On the other hand, let's keep in mind that the typical image of a Scrum Product Owner is that of someone who deals with external clients of the organization, but it's increasingly common to find within the same organizations the possibilities of a career as an internal Scrum Product Owner. Considering the 3 similitudes y 3 diferencias entre Product Owner Interno y Product Owner Externo, the fundamental distinction between the internal and external Scrum Product Owner is that the internal Product Owner's client works within the same organization. But let's keep in mind that the nature of the function of both roles does not change.

What are the similarities and differences between the Product Owner and the Product Manager?

Another key point in a fluid practice of agile Product Management is to clearly understand the difference between discipline and role.

Of course, like everything in life, there are no absolutes. In addition, teams evolve at different speeds and not everyone does things the same way, nor do they choose the same path towards continuous improvement.

It's also important to keep in mind that, depending on the size and structure that companies have, they may call these roles differently with different expectations.

The role of the Product Manager emerged in the 1930s. The first evidence comes from Procter & Gamble and then became popular with Hewlett Packard. Although it was a minor role for much of that history, in the early 1980s, with the advent of many start-ups in Silicon Valley, it began to gain popularity and about 17 years later, with the advent of Scrum, what is known as the Scrum Product Owner appeared.

The trend of interest in the Product Owner and Product Manager over time.

Before Scrum, the Product Manager was responsible for maximizing the product's value and solving the users' or customers' problems.

It is said that the name change has to do with reinforcing the emphasis that the Scrum Product Owner has regarding owning the product. That is, there is no one who makes decisions for him/her, there is no one who changes things from place if it's not him/her, there is no one who defines a strategy if it's not him/her. Just as at the time they changed the role of Team lead or Project Manager to Scrum Master at the time to differentiate, the same happened with the Product Manager when converting the name to Scrum Product Owner.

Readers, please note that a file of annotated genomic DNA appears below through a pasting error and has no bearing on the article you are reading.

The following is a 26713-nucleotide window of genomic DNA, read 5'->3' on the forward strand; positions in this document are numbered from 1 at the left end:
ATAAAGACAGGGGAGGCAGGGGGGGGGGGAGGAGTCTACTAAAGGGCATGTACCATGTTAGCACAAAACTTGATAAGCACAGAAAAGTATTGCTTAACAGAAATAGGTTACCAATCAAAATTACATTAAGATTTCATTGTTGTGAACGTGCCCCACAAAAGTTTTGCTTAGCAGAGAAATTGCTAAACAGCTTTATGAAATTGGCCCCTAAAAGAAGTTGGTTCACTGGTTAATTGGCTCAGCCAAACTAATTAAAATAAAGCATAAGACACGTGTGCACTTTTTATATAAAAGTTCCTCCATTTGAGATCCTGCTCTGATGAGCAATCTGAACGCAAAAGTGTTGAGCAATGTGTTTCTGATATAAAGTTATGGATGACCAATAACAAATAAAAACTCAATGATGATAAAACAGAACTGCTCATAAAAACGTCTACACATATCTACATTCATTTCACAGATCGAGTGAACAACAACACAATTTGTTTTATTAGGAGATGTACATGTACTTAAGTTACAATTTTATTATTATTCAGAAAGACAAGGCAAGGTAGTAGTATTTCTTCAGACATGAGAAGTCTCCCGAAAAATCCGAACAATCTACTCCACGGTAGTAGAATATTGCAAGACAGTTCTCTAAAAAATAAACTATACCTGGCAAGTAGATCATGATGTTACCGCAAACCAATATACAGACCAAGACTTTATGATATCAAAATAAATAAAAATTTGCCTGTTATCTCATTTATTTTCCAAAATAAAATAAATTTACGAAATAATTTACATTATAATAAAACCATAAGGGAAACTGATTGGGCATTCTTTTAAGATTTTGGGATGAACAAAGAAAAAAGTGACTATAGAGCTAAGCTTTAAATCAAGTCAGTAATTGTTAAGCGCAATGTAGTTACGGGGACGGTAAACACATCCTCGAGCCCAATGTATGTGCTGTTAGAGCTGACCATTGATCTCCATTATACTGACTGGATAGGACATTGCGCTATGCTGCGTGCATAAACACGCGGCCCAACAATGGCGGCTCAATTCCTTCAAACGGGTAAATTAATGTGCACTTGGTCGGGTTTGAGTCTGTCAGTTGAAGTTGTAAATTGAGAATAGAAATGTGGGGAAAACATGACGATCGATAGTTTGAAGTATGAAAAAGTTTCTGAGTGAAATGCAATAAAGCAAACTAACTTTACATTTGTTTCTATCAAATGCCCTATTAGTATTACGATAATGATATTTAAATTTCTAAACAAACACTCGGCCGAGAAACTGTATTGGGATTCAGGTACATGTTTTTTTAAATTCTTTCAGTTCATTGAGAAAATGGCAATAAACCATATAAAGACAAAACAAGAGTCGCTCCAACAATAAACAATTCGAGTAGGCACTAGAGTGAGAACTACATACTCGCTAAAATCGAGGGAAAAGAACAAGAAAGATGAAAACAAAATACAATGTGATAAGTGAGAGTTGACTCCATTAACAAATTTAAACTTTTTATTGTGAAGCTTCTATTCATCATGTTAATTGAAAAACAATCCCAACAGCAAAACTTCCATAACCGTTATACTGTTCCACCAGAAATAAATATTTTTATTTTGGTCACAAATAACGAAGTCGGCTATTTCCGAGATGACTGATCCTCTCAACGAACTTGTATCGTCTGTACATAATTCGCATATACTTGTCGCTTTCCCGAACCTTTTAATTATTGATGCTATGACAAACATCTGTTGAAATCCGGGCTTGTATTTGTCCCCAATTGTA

In fact, the Scrum guide in 2010 mentions the role of the Product Manager anecdotally and says that if the product is developed outwardly the Scrum Product Owner can be the Product Manager and if the product is developed inwardly (if it's an internal product) the Product Owner can be the line manager of the client area of that product.

However, a few years later, scaling frameworks emerged and, for example, in the world of SAFe (Scaled Agile Framework) two different roles were identified to fulfill these responsibilities: the SAFe Product Manager is in charge of building a product that solves the needs and problems of the users and the SAFe Product Owner is the agile team member responsible for defining the stories and prioritizing the Product Backlog.

How the Product Owner and the Product Manager are perceived in the Scrum world and the SAFe world.

If we delve a little into the essence of these activities, we will see that we are talking about Product Discovery and Product Delivery. So, while in Scrum the Scrum Product Owner takes care of Discovery and Delivery, in SAFe this does not necessarily happen, but the SAFe Product Owner only takes care of Delivery and there is a SAFe Product Manager who takes care of the Discovery and strategy part.

Outside the world of agility, many have taken SAFe as a reference for being the most commonly adopted framework and we then find the definition that the Product Manager is the strategist, the one who does the Product Discovery, and the SAFe Product Owner is the tactical of Product Delivery. When from outside the world of agility or the world of Scrum SAFe is taken as a reference to define these roles, we are making a mistake.

The mistake mainly consists of understanding the responsibilities of a Product Manager outside of agility. Within Product Management, we talk about product vision, product strategy, making roadmaps, communicating, prioritizing, setting goals, having insights from both data and users, and validating hypotheses. It's also part of the expectation of a good Product Manager to be able to build products that are ethical but generate this "sticky" and this need to keep using it, complying with the norms. The Product Manager also has to do with marketing, product launches, and product marketing.

The misconception arises by understanding the responsibilities of a Product Manager outside of agility.

The Scrum Product Owner in the definition of maximizing value also has all these same responsibilities. In addition, some specific to doing Scrum such as ordering the Product Backlog, doing slicing, and making the Product Backlog transparent are added.

In other words, Product Management is the discipline and is an integral part of the role of the Scrum Product Owner. Product Owner in turn is the specific role of doing Scrum. If we weren't doing Scrum, we would be Product Managers.

We hope these key points of the practice of Agile Product Management have provided you with useful information in your product vision.